South Australia

Next up we headed to the beach at Stokes Bay. Inaccessible by vehicle, we crawled from one bay to our destination through a series of caves and ended up on yet another perfect, white-sand beach. Ice cream in hand, it doesn’t get much better than this!

South Australia

Eventually we were dragged away from the beach to make our way to the Island Beehive in Kingscote. The island is in fact the sole remaining home to the pure Ligurian Honeybee. After endless tasters – they were all so good! – we bought supplies to take home and made our way to the ferry for the journey home.

Kangaroo Island had provided us with the opportunity to get up close to so many wild animals, and to be able to see them in their natural habitat was incredible. All of that coupled with the beautiful beaches and chilled out, rural atmosphere, had made our visit truly unforgettable.

In words of Isaac Bober from Symmetry, Australia: ‘There really aren’t enough adjectives to accurately describe the beauty of Kangaroo Island. In fact, words can almost spoil the moment.”

Exploring ‘Little Australia’; Part 1

1 Mar

Our next adventure was Kangaroo Island (KI to the locals). And it was set to be a big one, as KI- Australia’s Galapagos – is said to be one of the most natural islands on the planet, a completely unspoilt and beautiful piece of land just off the coast of South Australia. Nicknamed ‘Little Australia’ it is known for having the most accessible indigenous wildlife in Australia.

We were excited to put these claims to the test.

We set off early in the morning on a coach to Cape Jervis, where we caught a ferry for a short ride over to KI (the ferry ride takes approximately 45 minutes). Stepping off the ferry, it was definitely clear that this was a rural place. There was only one general shop in sight and no sign whatsoever of a McDonalds or a Starbucks – how refreshing! We jumped onto our minibus and were greeted by our super-friendly tour guide, Jenny who kept us entertained throughout the whole trip. She was never short of interesting facts about the island and its native wildlife as we trundled down the bumpy dirt roads.

Our first stop was to see Rob the local farmer, who introduced us to his award-winning sheep dogs Toby and Billie. They expertly rounded up some of his Merino sheep, and we got a demonstration into how to shear a sheep. It looked surprisingly difficult, and it was obvious Rob had developed a good technique over the years. We learned a professional shearer is able to shear a sheep in 3.5 minutes which allows him to shear some 50 sheep a day (however there are so called ‘gun-shearers’ who get up to 200 sheep/day!). Sheep lose about 5kg of weight/each during shearing which makes them very happy and chirpy as they no longer have to carry around the excess weight.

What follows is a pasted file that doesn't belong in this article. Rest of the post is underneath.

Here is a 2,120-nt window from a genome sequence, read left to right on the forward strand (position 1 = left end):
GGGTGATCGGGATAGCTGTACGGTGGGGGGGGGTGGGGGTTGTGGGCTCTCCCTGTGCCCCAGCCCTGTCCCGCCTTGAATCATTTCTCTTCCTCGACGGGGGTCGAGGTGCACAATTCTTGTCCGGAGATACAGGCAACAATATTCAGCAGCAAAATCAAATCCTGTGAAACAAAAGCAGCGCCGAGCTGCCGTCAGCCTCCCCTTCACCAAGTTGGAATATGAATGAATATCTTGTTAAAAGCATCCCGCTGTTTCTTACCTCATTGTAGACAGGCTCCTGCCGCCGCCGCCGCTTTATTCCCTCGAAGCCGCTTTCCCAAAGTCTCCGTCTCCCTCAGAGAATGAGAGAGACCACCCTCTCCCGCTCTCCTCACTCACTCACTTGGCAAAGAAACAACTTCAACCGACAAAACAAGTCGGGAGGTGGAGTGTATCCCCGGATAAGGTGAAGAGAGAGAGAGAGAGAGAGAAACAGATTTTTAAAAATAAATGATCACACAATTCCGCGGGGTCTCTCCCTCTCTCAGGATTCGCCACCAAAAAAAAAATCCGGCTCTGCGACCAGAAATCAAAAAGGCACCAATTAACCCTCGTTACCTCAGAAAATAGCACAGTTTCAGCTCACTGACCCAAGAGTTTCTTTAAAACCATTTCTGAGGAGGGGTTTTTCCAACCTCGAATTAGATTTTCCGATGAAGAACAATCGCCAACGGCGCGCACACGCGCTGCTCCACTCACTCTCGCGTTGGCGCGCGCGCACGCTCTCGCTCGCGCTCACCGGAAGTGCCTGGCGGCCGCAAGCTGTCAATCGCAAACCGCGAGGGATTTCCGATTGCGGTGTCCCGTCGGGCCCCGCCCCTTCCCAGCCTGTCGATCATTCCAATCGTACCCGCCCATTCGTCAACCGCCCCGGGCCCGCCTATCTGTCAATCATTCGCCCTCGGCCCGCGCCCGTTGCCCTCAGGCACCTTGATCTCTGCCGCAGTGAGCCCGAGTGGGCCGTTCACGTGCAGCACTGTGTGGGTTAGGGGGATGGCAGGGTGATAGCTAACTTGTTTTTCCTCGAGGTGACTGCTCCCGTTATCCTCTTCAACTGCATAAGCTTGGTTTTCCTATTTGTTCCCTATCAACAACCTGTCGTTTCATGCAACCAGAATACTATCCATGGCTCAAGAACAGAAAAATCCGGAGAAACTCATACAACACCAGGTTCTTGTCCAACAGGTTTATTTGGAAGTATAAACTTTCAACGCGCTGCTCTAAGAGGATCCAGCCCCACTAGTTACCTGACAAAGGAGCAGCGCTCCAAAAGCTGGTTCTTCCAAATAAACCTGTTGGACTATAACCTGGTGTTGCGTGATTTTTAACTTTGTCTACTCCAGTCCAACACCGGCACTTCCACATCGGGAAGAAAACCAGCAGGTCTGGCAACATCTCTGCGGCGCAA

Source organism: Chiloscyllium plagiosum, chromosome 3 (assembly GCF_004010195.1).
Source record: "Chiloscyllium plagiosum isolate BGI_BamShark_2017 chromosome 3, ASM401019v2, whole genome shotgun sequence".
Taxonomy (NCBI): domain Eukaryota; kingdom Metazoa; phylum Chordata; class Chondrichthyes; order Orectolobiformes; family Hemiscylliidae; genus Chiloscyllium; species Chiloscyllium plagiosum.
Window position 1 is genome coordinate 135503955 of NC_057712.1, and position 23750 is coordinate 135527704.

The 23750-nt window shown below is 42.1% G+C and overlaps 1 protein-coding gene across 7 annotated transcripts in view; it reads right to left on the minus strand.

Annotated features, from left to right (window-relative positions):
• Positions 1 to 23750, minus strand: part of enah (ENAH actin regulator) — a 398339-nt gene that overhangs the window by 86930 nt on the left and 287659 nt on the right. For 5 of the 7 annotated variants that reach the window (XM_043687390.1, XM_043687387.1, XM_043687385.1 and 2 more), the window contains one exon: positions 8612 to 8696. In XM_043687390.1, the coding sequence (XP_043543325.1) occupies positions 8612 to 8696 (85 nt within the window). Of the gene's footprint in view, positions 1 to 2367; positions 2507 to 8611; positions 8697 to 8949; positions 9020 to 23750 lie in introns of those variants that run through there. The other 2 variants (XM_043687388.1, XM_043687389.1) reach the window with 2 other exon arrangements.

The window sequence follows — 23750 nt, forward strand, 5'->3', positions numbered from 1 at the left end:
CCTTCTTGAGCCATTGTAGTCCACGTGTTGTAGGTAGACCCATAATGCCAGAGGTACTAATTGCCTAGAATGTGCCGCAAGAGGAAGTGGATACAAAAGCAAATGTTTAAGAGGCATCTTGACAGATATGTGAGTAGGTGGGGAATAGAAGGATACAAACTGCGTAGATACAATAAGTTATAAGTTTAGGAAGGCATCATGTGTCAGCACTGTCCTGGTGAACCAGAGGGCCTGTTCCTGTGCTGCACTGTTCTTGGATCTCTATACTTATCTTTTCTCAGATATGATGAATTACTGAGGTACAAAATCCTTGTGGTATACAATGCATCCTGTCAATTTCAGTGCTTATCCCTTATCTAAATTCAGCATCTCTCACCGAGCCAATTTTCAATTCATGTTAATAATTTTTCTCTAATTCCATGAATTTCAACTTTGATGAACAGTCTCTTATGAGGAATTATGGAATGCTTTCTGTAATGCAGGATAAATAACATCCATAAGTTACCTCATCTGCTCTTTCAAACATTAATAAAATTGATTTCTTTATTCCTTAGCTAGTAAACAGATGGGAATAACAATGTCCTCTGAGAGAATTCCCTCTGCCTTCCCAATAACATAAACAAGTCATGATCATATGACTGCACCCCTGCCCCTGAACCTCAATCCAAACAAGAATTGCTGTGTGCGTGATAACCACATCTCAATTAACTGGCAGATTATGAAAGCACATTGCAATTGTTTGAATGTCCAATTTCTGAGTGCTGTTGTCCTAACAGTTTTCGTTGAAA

Next we visited Emu Ridge Eucalyptus Distillery which produces eucalyptus oil. As it is produced from the leaf of the KI Narrow Leaf Mallee it is the only one of its kind in the world. The distillery is also home to the only emu left on the island. She has been nicknamed ‘Evil Eyed’ as she had killed her two male cage-mates when she was in a bad mood! We stayed clear of her cage…

After a delicious lunch on the veranda that Jenny had prepared for us, we sped off south to Seal Bay.

The beach was typical of Australia – white sands, clear blue sea, the sun beaming down. The only difference was that it was home to a colony of  700-800 Australian sea lions. We felt very privileged to have seen them so close in their natural habitat, and we were also lucky to see them so soon after the breeding season. This meant there were loads of tiny, cute baby sea lions staying close to their mothers. Being a sea lion would be a great life, they seemed to all be either lazing around in the sun, or doing a funny leaning sort of stance, which Jenny informed us was sea lion ‘yoga’ because it took the pressure off their shoulders and necks (imagine being 300-350kg of weight, you’d want to take some of it off your shoulders :)).

After marvelling at the sea lions, we had a short drive over to ‘Little Sahara’, a huge mass of sand which had formed giant dunes 3km from the nearest beach without any obvious cause. Regardless, we Mr Sheen-ed a few glorified trays and sandboarded down the dunes. It was a lot of fun but we were soon foiled by the ‘he who slides must return the board to the top of the dunes’ rule which left us a bit out of breath. We trudged back to the bus, emptying all pockets and orifices of sand as we went – a fair old weight of sand itself… a hint, perhaps, as to how all the sand ended up there in the first place!